Marti Michell and the Business of Quilts

Marti Michell and the Business of Quilts

Cork board with quilt materials hanging from it.

In 1941 Martha Ann Glenn was named Iowa’s Healthiest Girl Baby. Fanfare surrounded the prize, generating newspaper stories, congratulations from far-flung friends and relatives, and endorsement opportunities for Quaker Oats, Colonial Bread, and Meadow Gold Butter. Over the years, the line between memorabilia and actual memory grew fuzzy. Growing up amid the stories and images of herself as a champion, Martha thought of herself as fundamentally robust and resilient. She was always confident in her wherewithal to succeed. 

A high school trip to the Des Moines headquarters of the Meredith Corporation—publisher of Better Homes & Gardens—was formative. Martha always loved seeing how things were made, and a view of the printing plant made a strong impression. Touring the company’s offices, test kitchens, and photo studios, she glimpsed women in charge, and career opportunities. 

At Iowa State University, Michell, now nicknamed “Marti,” majored in Home Economics. The discipline was originally created as a backdoor for women into higher education. A focus on areas like nutrition and textiles, and the essentials of food and clothing, was meant to professionalize domestic labor—“women’s work.”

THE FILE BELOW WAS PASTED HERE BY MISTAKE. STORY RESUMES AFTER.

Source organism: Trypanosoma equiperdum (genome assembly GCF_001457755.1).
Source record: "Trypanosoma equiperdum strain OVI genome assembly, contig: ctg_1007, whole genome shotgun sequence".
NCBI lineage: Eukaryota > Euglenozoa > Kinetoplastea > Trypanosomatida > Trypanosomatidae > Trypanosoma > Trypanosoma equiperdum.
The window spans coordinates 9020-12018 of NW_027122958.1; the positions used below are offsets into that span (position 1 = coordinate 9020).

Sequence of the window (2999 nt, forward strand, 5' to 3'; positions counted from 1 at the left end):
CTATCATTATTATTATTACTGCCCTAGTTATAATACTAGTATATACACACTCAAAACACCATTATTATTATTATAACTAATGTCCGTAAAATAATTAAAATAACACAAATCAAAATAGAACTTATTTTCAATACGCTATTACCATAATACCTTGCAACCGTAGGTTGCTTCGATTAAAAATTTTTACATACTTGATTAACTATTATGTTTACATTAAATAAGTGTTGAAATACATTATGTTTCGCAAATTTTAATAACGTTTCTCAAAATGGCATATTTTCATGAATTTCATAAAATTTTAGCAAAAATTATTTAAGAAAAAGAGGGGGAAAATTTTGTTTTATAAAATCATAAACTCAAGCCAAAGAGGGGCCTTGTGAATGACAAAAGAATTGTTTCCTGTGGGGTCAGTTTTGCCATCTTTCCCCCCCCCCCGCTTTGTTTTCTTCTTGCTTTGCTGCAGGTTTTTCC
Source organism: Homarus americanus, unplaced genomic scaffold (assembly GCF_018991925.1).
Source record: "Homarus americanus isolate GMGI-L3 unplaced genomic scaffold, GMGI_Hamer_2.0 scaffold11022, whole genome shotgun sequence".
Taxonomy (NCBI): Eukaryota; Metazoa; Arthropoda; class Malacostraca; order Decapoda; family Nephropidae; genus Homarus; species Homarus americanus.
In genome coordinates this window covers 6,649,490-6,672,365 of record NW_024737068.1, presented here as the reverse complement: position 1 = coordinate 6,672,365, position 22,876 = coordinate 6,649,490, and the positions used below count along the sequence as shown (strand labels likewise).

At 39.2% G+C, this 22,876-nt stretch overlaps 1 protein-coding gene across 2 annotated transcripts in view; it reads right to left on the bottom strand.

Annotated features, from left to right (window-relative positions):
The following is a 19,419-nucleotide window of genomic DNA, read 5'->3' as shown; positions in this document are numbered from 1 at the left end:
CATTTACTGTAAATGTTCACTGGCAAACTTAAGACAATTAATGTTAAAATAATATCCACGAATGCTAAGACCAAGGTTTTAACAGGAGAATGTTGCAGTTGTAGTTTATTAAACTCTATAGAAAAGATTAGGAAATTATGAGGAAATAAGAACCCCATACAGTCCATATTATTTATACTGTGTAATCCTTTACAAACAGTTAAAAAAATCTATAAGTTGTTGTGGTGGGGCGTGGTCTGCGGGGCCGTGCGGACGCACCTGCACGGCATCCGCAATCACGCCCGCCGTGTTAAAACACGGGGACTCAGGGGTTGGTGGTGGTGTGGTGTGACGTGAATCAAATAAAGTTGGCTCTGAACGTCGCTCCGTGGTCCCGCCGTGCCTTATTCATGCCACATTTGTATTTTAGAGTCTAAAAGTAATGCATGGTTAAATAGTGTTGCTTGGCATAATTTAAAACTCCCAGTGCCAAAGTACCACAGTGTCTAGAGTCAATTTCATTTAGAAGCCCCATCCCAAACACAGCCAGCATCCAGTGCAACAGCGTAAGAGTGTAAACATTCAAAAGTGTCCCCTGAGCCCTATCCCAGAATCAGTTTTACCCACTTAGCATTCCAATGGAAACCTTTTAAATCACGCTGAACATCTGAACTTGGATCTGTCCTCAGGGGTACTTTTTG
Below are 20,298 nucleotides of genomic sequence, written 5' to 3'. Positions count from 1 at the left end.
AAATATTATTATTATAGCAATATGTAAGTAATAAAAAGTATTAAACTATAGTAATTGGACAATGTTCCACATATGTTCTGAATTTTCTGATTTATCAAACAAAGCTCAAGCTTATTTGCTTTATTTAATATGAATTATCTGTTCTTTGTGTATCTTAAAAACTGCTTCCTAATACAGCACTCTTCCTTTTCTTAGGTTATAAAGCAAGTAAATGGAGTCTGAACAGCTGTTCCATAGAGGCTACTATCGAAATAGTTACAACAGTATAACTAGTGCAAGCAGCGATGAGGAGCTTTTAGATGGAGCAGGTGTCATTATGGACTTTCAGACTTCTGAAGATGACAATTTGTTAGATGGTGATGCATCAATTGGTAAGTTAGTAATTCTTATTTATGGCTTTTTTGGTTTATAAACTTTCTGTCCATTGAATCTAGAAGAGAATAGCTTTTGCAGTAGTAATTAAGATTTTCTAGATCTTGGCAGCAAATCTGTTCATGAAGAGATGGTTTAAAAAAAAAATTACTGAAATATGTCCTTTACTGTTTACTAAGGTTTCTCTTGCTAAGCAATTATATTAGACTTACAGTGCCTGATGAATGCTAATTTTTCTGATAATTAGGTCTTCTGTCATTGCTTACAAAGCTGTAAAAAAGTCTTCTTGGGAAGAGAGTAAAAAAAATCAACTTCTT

After graduation, Michell worked at the Wichita Dairy Council Office. Marketing—the exercise of shaping consciousness about consumables—was a natural fit, and she honed an ability to cultivate enthusiasm for products. Ten years later, having moved to Atlanta, Georgia, she started teaching sewing classes. It was 1970, and her students—adult women—craved the opportunity to use their hands, and to commune with other women in an environment that was creative and social. 

Like so many entrepreneurial trajectories, Marti Michell’s rested on the ability to recognize a demand, and her own suitability to fill it. Her business became a family affair. Today, she presides over its latest iteration, and is inclined to consider her own legacy. “I would never call myself an artist. You don’t have to be an artist to want to make something. I wanted to help people make things they could live with forever.” 

Marti Michell wants people to appreciate the commercial side of quilting—the degree to which the industry has provided livelihoods for many, and a creative outlet for people who are not artists. Recalling the seminal 1981 Oakland Museum show, American Quilts: A Handmade Legacy, she says, “I loved it because there were stories and objects, and not just quilts on a wall.” 

This exhibition presents stories and objects that describe both an individual, and an industry that did not exist 50 years ago. Both are in the business of selling tools and templates designed to make things that are nice but unnecessary. Things that exist primarily for the sake of being made, or crafted.

Event Date
Friday, July 6, 2018 to Thursday, November 15, 2018